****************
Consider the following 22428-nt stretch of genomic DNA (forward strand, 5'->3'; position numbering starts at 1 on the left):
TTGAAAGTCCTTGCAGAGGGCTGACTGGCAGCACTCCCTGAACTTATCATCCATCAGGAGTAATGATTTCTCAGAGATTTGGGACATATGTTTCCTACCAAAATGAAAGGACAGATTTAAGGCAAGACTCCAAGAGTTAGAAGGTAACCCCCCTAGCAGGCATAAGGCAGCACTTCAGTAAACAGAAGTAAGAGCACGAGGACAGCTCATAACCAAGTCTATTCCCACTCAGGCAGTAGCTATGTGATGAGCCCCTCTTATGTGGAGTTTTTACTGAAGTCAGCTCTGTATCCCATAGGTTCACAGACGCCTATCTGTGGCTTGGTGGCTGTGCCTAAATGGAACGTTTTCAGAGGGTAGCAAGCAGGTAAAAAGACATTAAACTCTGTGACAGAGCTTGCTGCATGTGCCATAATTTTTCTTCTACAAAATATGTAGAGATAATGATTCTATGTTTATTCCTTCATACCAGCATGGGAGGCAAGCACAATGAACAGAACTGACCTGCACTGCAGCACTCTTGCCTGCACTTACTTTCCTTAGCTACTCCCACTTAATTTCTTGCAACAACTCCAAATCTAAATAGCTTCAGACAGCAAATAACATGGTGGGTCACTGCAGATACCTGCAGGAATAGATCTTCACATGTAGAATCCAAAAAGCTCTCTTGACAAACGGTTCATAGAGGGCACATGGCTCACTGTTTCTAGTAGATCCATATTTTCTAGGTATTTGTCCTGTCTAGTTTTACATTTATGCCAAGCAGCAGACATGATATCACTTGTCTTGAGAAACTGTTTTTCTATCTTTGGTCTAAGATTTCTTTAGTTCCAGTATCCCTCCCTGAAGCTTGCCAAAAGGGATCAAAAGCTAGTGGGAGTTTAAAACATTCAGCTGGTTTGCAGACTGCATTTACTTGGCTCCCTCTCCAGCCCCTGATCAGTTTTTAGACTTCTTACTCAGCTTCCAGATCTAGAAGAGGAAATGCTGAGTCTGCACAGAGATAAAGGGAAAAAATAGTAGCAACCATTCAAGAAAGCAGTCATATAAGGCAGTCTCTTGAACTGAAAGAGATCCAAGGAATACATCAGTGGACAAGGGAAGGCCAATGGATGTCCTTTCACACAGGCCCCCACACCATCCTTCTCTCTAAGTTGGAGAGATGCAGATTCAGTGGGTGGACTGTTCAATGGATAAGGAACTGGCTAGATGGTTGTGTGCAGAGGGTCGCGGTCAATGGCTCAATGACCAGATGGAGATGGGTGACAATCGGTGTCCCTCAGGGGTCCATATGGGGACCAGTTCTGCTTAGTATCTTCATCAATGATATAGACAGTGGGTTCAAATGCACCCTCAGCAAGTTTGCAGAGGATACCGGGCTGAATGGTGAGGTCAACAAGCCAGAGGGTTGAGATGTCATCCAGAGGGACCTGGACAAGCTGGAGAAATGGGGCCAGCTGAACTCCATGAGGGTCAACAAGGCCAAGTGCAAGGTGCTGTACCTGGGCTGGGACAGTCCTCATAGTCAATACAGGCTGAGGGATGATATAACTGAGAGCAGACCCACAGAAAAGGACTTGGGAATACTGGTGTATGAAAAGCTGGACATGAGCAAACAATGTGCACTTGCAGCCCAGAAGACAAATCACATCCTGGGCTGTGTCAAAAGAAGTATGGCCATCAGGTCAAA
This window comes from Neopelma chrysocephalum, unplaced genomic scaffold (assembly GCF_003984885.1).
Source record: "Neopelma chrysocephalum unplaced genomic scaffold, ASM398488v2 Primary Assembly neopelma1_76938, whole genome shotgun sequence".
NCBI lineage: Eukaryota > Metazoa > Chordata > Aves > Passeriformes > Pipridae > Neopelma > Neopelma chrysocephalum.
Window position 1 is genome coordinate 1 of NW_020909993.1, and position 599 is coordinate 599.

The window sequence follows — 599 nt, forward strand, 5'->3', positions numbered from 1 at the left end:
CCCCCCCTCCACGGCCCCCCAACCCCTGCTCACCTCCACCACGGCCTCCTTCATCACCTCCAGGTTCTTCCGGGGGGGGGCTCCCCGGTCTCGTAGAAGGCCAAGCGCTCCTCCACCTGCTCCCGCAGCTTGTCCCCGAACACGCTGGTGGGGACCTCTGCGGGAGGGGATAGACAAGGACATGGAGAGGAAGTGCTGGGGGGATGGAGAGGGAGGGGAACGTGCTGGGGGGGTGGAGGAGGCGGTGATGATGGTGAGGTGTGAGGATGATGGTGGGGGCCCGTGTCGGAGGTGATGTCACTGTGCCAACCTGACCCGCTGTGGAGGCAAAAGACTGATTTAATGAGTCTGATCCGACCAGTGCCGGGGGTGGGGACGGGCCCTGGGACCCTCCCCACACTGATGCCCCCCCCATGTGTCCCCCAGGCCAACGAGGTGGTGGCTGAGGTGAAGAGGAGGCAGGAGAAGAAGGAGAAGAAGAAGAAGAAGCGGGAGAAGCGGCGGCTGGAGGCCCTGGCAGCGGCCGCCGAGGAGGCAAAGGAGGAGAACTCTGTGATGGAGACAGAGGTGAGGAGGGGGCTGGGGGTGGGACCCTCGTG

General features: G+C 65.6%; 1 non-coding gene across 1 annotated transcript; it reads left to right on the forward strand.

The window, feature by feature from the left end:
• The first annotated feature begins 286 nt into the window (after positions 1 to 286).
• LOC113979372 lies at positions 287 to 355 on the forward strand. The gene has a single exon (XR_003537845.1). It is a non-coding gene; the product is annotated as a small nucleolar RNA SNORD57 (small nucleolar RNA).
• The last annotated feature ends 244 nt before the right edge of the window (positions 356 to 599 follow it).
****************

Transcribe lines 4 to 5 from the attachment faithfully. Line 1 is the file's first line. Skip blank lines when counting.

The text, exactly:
Source record: "Neopelma chrysocephalum unplaced genomic scaffold, ASM398488v2 Primary Assembly neopelma1_76938, whole genome shotgun sequence".
NCBI lineage: Eukaryota > Metazoa > Chordata > Aves > Passeriformes > Pipridae > Neopelma > Neopelma chrysocephalum.